≡ Menu

A First Look at Teamcenter Conditions

Share the knowledge

Lately I’ve been working with Teamcenter 8.3 and one of the new features that has  caught my attention is Conditions. Well, they’re new to me, anyhow. Conditions come to Teamcenter via the Teamcenter Enterprise bloodline so since my background is Teamcenter Engineering they’re new. If you’ve spent any time at all working with Teamcenter’s BMIDE application you’ve undoubtedly bumped up against Teamcenter conditions already, especially the ubiquitous isTrue. But, what the heck do they do?

Today I’ll review what the are and some basics of how you might use them. In later posts I’ll get into some more detail regarding some other ways I’ve been using them and, perhaps more importantly, what I’ve found that doesn’t work about them, because one thing I’ve learned is that the documentation and the training never tell you what won’t work.


Conditions are rules defined within the BMIDE which take one or more input parameters and evaluates a single boolean expression from them. For example,

inGroupA(UserSession session) := 

is a Condition named inGroupA which takes a single parameter, session, of type UserSession and then evaluates the expression session.group_name=”A” and then returns either True or False.

Well, whooo-oop-de-doo. What’s so great about that, you ask. Well, there’s two main advantages to conditions,

  1. Ease of creation. They give you direct access to the data model while you’re building the expression. You can directly access any property, and certain operations, defined for the parameters using the familiar dot notation. And if those attributes represent other objects in the database you can access their attributes as well. For example,
    revision.owning_user = revision.items_tag.owning_user

    compares the owning user of a revision to the owning user of that revision’s parent item. The equivalent ITK code would require many lines of code to do the same thing.

  2. Secondly, Conditions can be directly used throughout the Business Model. They let you customize your business model’s behavior in a variety of ways. I’ll give some examples shortly.

The foundation template defines a few default Conditions, including isTrue which simply always returns true and isFalse which is always (wait for it…) false.

Using Teamcenter Conditions in the BMIDE

There is a wealth of places within a BMIDE template definition where you have an opportunity to use conditions. In fact, they’re mandatory. However you typically use the default isTrue Condition. They show up when you attach a Naming Rule to an attribute, when you define Display Rules, when you attach extensions to Operations, when you defining LOVs, and when you’re attaching LOVs to fields; and that’s not an exhaustive list.

To attempt to generalize, the opportunity to use Conditions presents itself in various places where you are attempting to configure some sort of behavior, e.g. that a particular naming rule will be invoked or that a particular LOV will present a certain set of options. When a  behavior’s configuration includes specifying a condition there are two particular effects:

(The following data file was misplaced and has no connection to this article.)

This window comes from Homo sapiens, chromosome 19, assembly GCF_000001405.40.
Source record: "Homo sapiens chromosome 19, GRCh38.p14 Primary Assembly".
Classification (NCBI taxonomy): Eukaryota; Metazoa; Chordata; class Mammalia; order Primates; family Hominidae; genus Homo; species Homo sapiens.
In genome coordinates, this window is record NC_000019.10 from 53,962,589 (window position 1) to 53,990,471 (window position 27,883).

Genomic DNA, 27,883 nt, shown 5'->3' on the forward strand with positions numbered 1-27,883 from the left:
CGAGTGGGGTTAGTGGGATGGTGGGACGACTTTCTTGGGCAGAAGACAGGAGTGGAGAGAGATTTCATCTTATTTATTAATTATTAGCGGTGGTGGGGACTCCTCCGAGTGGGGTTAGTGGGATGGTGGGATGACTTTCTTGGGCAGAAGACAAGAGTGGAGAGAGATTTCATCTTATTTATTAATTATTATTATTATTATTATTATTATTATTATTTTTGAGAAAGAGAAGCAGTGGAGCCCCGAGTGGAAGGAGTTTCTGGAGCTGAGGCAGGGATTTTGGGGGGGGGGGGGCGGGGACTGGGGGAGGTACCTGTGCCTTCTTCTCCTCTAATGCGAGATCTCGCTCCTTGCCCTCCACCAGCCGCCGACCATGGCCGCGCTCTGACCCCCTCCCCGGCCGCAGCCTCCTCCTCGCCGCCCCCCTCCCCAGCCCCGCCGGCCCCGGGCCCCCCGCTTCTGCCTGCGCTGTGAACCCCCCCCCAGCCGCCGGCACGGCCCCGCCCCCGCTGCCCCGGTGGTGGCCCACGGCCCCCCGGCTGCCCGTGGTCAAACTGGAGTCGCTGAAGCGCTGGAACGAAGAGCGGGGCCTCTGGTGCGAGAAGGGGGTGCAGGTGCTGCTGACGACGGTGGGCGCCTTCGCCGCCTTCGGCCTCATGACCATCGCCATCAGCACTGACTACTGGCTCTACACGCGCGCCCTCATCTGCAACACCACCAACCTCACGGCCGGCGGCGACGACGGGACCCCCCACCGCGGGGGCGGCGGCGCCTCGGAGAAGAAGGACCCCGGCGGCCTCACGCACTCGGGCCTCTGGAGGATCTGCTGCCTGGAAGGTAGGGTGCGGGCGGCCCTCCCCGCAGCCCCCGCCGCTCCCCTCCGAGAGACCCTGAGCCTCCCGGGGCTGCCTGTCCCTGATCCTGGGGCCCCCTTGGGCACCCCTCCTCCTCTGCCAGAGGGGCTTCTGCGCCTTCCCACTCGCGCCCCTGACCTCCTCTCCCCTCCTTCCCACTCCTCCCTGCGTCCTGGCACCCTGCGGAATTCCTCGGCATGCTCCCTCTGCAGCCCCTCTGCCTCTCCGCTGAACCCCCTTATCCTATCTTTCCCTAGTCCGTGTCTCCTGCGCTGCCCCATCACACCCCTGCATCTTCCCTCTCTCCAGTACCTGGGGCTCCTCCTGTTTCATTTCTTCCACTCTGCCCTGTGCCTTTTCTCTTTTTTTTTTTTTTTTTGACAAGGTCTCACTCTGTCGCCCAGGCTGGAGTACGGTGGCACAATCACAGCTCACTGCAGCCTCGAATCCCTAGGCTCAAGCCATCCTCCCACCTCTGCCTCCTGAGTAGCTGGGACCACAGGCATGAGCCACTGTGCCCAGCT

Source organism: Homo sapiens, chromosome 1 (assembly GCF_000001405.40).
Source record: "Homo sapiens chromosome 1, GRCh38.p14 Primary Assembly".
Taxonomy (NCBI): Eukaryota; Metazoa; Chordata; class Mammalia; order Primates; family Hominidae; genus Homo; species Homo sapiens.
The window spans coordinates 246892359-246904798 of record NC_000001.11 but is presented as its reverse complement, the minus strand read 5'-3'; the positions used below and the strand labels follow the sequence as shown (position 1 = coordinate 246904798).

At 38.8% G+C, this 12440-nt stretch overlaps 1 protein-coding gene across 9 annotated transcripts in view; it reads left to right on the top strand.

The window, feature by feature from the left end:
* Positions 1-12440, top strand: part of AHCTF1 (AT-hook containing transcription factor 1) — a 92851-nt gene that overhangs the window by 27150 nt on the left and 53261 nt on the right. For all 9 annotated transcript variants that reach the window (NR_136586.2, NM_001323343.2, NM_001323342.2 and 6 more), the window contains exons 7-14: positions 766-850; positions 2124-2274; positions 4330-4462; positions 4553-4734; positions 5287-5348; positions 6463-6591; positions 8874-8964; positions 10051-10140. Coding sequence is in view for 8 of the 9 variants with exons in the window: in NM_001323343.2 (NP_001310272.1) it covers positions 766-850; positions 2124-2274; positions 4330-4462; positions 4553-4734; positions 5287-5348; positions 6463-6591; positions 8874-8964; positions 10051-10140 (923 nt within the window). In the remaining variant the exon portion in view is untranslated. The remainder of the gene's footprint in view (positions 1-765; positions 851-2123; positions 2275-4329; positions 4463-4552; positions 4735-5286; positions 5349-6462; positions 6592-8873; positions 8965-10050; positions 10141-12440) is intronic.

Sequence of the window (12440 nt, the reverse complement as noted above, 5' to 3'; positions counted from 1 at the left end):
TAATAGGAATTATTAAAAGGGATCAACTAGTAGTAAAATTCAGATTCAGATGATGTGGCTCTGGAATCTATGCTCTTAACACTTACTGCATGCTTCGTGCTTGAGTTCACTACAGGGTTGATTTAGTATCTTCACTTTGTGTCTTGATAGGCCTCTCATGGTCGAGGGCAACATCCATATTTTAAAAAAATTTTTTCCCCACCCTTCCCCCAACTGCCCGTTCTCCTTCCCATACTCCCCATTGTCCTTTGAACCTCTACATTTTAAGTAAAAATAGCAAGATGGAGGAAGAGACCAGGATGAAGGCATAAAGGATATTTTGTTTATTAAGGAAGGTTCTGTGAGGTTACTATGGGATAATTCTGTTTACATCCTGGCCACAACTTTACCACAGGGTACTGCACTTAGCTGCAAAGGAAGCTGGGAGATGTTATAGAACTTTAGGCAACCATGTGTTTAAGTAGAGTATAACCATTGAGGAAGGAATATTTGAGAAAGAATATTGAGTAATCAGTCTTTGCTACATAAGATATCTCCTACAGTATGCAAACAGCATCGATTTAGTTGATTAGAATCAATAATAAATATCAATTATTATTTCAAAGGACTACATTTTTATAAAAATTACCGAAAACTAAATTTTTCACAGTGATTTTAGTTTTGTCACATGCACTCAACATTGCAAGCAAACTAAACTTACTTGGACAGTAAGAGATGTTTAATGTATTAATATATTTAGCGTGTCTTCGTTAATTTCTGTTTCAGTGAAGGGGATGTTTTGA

1. The behavior will only apply if its condition evaluates as True. Usually this is a non-issue because by default behaviors use the isTrue condition which is always True, so the behavior is simply enabled as if there were no such thing as conditions at all. Conversely you could disable the behavior without removing it by using the isFalse condition instead. Of course, the more interesting applications come from using conditions which don’t always evaluate to True or False.
  2. You can usually (I hesitate to say, “always,” because I haven’t taken the time to verify that) configure multiple behaviors at a single extension point, e.g. multiple naming rules or LOVs attached to a single attribute, and the application will apply the first behavior for which its Condition is True. Don’t worry, there’s an example below that shows what I’m talking about.

As I said, generally you’ll simply just use the isTrue condition which means that what you’re configuring is always valid for everyone. Let’s take a look at an example where you wouldn’t use the default.

Pretend for a minute that you’re developing a TC Business Model that will support two different sites which will both be on a single instance of TC.

Now, SiteA has very strict naming rules for their parts. All parts must be identified by four alphabetic letters and a dash followed by four numeric digits. that is:


where a is any letter an n is any numeric digit.

SiteB, on the other hand cannot fathom how SiteA stays in business because SiteB has to give all of their parts numbers which follow this pattern:


Numbers first, then letters. Your job then is to come up with a Naming Rule for part numbers that keeps both sites happy.

In Teamcenter Engineering your only choice would be to create a single naming rule that allowed both patterns, because you can only have one naming rule defined for part numbers:

PartNumbers :=